History and Theology

Continuing with the ‘eyes of faith’ theme I’ve got going, let’s take a look at Bonhoeffers thought on seeing Christ in history:

‘The historical approach to the Jesus of history is not binding for the believer. Historical certainty is not a union with Jesus; that is no more than encounter with any other person from the past. We can have ‘Moments with Christ’ as we can with Goethe. It is not a mystical union either with some person in history, but rather a person who bears witness to himself…But it is the risen one who himself creates faith and thus knows the way to himself ‘in hitory’. When we have Christ witnessing to himself in the present, any historical confirmation is irrelevant. In faith, history is known, not from within nor from itself, but in the light of eternity. This is the direct approach of faith to history.’ (Bonhoeffer, ‘Christ the Center’, p. 72-73)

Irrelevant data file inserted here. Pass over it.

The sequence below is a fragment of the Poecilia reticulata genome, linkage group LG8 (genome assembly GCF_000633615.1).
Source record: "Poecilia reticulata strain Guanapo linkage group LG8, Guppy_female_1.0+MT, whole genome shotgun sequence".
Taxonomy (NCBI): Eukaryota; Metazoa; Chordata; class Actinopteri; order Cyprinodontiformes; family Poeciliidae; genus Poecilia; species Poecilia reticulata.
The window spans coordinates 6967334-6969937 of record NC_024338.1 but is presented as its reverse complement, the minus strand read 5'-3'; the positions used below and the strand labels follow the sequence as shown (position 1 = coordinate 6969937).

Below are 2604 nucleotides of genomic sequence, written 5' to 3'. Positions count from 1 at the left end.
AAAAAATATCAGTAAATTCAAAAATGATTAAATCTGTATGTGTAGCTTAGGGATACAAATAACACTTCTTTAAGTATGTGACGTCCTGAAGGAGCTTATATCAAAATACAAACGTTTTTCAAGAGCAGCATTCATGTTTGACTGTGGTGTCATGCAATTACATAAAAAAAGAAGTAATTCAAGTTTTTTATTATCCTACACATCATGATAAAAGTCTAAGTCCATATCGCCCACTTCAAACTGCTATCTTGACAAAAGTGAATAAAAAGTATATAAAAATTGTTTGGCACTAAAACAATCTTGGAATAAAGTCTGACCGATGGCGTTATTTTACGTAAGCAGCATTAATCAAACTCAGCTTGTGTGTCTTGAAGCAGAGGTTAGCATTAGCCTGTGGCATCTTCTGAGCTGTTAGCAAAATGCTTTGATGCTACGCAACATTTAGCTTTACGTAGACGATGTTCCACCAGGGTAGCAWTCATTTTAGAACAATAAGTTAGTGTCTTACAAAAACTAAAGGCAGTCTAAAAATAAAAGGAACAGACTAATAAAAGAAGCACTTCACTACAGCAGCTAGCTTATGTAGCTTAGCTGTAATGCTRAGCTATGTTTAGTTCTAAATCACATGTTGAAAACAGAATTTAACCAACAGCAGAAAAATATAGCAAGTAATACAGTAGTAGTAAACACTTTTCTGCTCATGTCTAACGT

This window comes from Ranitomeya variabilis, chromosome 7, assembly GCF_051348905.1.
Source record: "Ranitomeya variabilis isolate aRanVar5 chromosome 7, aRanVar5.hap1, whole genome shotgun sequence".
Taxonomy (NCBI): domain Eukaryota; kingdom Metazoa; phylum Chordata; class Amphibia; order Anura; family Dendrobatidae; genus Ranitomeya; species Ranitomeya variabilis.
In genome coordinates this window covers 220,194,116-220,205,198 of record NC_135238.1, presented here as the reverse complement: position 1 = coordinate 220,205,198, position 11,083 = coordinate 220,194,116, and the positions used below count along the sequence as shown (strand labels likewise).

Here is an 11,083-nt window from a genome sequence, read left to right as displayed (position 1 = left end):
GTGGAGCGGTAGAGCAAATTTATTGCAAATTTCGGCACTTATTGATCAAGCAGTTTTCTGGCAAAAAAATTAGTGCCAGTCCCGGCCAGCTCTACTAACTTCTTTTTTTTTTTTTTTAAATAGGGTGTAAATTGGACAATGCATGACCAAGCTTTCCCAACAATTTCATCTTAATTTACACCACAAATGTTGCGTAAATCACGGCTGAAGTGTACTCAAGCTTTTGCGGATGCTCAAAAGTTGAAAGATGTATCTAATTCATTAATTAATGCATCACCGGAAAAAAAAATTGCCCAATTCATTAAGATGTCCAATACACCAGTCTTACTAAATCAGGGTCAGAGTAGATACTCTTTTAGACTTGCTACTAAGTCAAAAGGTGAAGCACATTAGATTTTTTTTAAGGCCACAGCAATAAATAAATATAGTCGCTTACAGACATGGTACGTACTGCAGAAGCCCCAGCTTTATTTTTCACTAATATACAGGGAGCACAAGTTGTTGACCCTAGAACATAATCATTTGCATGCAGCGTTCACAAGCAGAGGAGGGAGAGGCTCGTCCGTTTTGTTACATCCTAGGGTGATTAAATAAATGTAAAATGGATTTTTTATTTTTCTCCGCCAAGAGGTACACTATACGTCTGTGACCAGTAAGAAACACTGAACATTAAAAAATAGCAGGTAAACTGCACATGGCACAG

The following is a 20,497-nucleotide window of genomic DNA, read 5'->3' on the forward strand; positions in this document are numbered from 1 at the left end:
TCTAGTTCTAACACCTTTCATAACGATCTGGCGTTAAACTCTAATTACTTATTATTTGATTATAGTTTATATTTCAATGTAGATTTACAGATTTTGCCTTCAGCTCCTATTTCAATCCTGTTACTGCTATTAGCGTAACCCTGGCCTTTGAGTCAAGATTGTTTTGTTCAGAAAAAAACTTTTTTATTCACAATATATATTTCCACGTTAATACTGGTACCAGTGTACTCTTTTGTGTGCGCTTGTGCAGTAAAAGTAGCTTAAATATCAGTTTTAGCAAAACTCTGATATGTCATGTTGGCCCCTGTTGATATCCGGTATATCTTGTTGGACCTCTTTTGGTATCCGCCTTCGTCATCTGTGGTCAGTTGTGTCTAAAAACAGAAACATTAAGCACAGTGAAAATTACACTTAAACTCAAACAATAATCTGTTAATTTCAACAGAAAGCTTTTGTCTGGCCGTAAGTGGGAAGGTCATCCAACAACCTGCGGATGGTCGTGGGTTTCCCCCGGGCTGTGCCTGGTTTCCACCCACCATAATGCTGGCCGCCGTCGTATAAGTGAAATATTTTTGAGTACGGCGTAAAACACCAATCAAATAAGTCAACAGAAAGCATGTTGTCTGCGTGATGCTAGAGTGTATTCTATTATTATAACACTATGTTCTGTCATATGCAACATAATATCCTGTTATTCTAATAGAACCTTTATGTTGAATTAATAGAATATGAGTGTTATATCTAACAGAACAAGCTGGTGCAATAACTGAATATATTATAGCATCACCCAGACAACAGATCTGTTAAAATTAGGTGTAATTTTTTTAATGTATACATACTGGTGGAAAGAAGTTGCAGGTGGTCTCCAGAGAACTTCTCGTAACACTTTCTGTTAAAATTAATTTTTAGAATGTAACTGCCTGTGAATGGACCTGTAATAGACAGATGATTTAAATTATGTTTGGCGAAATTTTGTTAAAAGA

Lots going on here. My thought is that we can’t come to a true knowledge and union with Christ through the methods of historical inquiry alone – we must approach the living Word with an in faith, which is given to us by the word. Our faith is not in historical method – we don’t come to a true knowledge of Christ through really close study of history textbooks. Our faith is given to us *by* Christ – it is only through this faith that we can know Christ through history. Again, we won’t come to a knowledge of the Living God through good historical methodology but rather by faith.

You Are Accepted